Loneliness is Widespread in the U.S.
A study revealed that “…. most American adults are considered lonely.” This study was completed by the health care company CIGNA, in partnership with a research firm in marketing, Ipsos (http://bit.ly/KenPopeStudyOfLoneliness). Loneliness was measured by a questionnaire developed to evaluate individuals’ feelings of loneliness and social isolation (the UCLA Loneliness Scale).
A very large sample of more than 20,000 adults, 18 years old or older revealed:
- 46% of Americans report “sometimes or always feeling alone; 47% feel “left out”.
- 27% of Americans “rarely or never feel as though there are people who really understand them”.
- 43% “sometimes or always feel that their relationships are not meaningful”, or that they are “isolated from others” (also 43%).
- 20% “rarely or never feel close to people”.
- Only 53% “have meaningful in-person social interactions on a daily basis”, such as an “extended conversation with a friend”, or “quality time with family”.
Of real concern, and perhaps surprising, younger adults (Generation Z, 18-22 years old) is the “loneliest generation”. They report being in less good health as well.
Somewhat surprisingly, a lot of social media participation does not elevate a person’s loneliness score much at all. Loneliness seems to be independent of someone’s use of social media.
As the president and CEO of Cigna, David M. Cordani, described: “We view a person’s physical, mental, and social health as being entirely connected.” “We are seeing a lack of human connection, which ultimately leads to a lack of vitality – or a disconnect between mind and body. We must change this trend by reframing the conversation to be about ‘mental wellness” and ‘vitality’ to speak to our mental-physical connection. When the mind and body are treated as one, we see powerful results.”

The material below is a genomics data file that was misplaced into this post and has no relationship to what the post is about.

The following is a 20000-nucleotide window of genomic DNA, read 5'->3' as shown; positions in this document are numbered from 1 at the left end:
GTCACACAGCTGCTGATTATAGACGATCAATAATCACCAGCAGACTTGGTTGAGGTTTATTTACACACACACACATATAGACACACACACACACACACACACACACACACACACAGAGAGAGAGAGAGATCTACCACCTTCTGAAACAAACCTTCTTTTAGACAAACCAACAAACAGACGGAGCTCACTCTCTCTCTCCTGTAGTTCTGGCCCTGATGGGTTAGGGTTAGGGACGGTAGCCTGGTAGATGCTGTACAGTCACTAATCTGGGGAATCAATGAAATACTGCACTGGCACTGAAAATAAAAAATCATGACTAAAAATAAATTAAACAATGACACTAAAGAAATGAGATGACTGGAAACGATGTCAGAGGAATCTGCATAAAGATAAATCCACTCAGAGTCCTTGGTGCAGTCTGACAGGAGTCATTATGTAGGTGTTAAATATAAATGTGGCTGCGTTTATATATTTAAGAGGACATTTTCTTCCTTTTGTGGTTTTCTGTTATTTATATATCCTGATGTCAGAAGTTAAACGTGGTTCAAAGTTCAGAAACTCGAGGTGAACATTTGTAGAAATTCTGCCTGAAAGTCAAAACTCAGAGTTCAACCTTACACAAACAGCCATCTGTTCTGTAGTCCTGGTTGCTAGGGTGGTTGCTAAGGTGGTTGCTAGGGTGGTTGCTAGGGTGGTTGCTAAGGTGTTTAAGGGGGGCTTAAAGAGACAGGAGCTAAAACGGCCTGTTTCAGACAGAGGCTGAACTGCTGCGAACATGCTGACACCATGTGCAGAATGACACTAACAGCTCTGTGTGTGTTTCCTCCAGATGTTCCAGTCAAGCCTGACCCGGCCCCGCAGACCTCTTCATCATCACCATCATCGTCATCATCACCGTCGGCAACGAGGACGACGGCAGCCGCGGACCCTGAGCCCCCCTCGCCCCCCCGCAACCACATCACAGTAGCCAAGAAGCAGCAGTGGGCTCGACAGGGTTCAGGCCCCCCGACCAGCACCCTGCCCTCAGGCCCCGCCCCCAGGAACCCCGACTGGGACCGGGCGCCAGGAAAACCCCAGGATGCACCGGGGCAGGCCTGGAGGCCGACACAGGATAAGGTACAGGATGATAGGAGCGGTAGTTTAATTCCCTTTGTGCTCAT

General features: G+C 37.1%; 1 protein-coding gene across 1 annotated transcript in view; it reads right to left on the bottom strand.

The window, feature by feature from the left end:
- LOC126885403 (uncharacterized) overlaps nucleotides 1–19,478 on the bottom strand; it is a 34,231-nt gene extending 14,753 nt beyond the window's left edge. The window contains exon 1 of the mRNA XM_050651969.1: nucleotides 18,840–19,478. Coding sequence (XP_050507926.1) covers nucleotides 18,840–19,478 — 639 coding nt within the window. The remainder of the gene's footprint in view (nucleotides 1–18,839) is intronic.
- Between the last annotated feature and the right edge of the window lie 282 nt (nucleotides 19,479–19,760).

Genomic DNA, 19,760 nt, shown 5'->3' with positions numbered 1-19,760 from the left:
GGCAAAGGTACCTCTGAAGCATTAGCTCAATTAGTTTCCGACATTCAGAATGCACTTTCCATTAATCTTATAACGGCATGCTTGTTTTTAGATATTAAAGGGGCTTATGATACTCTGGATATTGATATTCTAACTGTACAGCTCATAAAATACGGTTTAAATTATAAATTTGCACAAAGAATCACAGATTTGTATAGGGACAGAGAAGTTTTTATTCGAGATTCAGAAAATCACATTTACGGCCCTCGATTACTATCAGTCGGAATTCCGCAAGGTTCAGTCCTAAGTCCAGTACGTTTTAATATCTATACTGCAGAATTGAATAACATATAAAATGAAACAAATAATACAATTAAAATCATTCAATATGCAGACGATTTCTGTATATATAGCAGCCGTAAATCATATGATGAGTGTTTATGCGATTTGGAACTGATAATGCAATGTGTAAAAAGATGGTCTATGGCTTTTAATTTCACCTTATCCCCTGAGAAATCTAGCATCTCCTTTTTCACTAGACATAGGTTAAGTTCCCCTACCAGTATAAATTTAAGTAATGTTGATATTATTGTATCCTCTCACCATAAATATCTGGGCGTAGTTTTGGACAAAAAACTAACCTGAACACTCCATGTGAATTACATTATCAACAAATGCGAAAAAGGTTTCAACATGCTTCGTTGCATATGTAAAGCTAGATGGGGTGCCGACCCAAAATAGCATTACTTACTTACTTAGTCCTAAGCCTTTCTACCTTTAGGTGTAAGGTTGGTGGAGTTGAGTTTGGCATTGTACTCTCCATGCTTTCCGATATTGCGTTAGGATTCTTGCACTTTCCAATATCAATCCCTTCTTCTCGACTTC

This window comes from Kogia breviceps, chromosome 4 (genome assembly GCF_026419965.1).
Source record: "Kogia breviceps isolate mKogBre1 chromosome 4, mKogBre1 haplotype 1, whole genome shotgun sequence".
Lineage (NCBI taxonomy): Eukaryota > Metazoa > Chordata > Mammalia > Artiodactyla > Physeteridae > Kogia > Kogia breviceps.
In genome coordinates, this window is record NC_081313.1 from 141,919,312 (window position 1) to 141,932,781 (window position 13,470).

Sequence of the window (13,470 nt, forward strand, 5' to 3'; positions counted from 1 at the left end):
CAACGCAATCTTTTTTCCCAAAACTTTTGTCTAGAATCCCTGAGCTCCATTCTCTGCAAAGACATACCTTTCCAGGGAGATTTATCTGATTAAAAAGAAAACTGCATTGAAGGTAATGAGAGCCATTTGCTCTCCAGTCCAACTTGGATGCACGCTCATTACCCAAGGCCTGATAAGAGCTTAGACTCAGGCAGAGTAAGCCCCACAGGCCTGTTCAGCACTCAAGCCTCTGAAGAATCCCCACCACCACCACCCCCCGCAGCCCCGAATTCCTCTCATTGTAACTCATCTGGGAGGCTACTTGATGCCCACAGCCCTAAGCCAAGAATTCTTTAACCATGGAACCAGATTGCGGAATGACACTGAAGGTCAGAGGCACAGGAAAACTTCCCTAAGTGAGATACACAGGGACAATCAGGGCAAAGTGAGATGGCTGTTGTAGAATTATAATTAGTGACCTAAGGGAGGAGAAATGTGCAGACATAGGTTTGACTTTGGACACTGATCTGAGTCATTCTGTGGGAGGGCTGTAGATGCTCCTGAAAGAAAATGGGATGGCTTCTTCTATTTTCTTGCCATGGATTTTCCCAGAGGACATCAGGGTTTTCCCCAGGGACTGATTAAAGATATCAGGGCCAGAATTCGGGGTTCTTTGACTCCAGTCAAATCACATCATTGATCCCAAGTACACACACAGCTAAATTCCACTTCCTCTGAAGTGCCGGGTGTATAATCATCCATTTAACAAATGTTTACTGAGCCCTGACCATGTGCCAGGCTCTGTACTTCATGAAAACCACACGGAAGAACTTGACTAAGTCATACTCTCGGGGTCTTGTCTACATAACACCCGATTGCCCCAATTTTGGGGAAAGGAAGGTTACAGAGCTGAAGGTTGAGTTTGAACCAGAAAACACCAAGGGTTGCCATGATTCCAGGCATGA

The study concludes: “People who are less lonely are more likely to have regular, meaningful, in-person interactions; are in good overall physical health and mental health; have achieved balance in daily activities; and are employed and have good relationships with their coworkers.”
Psychotherapy can often be of help for someone who is lonely in their life. An individualized series of sessions can help someone identify how they are inadvertently contributing to their isolation. Helping someone develop greater meaningful connections with others often significantly reduces depression, anxiety, and family struggles that bring people to therapy.
Dr. Alan M. Solomon is a clinical psychologist in private practice in Torrance, CA. A member of the Independent Psychotherapy Network, he can be reached at 310 539-1772 or email@example.com
Copyright 2018 by Alan M. Solomon, Ph.D.